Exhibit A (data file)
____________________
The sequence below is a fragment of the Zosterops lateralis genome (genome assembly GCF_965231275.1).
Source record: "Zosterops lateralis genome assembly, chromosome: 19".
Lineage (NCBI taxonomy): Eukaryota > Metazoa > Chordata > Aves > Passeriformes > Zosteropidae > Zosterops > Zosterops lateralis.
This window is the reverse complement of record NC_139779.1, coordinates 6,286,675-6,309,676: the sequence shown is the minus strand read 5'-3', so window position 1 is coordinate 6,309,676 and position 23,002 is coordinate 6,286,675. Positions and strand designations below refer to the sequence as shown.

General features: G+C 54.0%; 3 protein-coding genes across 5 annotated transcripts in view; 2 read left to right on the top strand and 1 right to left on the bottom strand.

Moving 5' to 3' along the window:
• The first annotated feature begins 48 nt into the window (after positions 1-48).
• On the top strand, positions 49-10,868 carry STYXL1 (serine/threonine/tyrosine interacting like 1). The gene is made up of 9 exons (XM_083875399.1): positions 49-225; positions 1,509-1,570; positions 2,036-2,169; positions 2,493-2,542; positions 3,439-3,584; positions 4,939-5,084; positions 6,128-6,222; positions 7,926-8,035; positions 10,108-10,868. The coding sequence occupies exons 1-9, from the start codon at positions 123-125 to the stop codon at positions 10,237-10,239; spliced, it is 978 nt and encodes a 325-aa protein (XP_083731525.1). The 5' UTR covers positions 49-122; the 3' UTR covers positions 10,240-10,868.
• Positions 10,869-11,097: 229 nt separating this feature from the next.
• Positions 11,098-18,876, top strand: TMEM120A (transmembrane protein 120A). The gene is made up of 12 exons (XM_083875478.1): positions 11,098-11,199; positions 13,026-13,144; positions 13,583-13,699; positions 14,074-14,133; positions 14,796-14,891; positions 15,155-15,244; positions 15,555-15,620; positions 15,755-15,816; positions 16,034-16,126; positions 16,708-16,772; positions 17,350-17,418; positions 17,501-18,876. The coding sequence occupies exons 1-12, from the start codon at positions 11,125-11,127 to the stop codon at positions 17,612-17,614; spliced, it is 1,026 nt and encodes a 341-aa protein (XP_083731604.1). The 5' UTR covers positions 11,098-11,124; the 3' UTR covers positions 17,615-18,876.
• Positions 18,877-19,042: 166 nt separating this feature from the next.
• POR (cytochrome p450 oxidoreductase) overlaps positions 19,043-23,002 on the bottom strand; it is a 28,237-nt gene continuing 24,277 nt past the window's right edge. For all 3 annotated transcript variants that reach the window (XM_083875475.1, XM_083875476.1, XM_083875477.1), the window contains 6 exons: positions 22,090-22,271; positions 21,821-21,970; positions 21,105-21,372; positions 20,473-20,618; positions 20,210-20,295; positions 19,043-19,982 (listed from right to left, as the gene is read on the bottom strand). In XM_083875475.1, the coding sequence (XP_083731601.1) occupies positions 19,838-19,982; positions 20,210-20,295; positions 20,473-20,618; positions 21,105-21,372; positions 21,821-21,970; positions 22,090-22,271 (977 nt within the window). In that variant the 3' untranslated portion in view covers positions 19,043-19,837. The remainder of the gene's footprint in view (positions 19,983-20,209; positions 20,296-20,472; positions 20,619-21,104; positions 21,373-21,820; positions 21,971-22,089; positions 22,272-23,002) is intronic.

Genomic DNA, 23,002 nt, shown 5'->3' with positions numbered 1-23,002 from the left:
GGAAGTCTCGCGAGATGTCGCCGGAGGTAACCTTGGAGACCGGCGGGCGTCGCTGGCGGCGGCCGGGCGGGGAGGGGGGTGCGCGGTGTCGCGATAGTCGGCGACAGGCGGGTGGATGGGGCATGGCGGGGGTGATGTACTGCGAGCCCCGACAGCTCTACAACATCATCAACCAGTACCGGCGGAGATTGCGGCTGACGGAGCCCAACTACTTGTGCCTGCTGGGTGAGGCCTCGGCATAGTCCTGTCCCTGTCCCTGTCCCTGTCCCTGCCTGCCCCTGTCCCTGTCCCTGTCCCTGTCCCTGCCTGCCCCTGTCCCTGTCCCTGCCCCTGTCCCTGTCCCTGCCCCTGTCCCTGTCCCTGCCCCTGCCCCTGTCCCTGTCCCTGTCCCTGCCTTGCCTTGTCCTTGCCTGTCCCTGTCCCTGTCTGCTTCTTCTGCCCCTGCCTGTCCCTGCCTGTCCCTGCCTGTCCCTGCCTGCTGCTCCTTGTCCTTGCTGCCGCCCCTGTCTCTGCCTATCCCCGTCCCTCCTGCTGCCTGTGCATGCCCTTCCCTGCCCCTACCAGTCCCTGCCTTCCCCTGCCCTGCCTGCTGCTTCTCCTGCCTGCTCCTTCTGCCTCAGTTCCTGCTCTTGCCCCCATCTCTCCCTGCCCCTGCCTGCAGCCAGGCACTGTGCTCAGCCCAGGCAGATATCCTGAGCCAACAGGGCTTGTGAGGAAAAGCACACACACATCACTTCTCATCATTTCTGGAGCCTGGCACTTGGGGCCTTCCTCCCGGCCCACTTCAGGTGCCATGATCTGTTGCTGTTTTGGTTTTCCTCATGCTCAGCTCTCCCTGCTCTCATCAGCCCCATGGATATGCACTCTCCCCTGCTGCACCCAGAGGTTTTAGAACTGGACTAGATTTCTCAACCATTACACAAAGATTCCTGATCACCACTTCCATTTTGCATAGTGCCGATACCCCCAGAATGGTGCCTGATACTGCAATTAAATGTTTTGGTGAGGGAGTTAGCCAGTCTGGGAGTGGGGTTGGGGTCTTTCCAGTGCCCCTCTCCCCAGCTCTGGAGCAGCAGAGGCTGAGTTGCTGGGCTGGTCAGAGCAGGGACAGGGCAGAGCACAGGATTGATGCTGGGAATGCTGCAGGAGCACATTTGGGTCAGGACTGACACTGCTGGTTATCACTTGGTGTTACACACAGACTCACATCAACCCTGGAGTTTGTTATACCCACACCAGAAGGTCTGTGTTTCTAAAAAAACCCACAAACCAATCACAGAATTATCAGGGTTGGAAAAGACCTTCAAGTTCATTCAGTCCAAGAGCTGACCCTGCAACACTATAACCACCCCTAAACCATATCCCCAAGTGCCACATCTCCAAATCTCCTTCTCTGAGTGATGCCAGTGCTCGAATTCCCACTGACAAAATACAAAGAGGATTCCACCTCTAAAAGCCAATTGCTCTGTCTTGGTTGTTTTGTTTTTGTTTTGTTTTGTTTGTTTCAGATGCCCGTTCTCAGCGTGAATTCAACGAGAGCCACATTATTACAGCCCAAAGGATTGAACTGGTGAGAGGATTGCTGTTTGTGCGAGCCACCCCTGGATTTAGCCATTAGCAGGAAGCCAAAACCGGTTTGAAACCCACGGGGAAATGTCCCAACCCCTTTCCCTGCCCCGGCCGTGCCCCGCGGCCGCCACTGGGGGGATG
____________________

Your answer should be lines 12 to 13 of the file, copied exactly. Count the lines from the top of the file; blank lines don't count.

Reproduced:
• POR (cytochrome p450 oxidoreductase) overlaps positions 19,043-23,002 on the bottom strand; it is a 28,237-nt gene continuing 24,277 nt past the window's right edge. For all 3 annotated transcript variants that reach the window (XM_083875475.1, XM_083875476.1, XM_083875477.1), the window contains 6 exons: positions 22,090-22,271; positions 21,821-21,970; positions 21,105-21,372; positions 20,473-20,618; positions 20,210-20,295; positions 19,043-19,982 (listed from right to left, as the gene is read on the bottom strand). In XM_083875475.1, the coding sequence (XP_083731601.1) occupies positions 19,838-19,982; positions 20,210-20,295; positions 20,473-20,618; positions 21,105-21,372; positions 21,821-21,970; positions 22,090-22,271 (977 nt within the window). In that variant the 3' untranslated portion in view covers positions 19,043-19,837. The remainder of the gene's footprint in view (positions 19,983-20,209; positions 20,296-20,472; positions 20,619-21,104; positions 21,373-21,820; positions 21,971-22,089; positions 22,272-23,002) is intronic.

Genomic DNA, 23,002 nt, shown 5'->3' with positions numbered 1-23,002 from the left: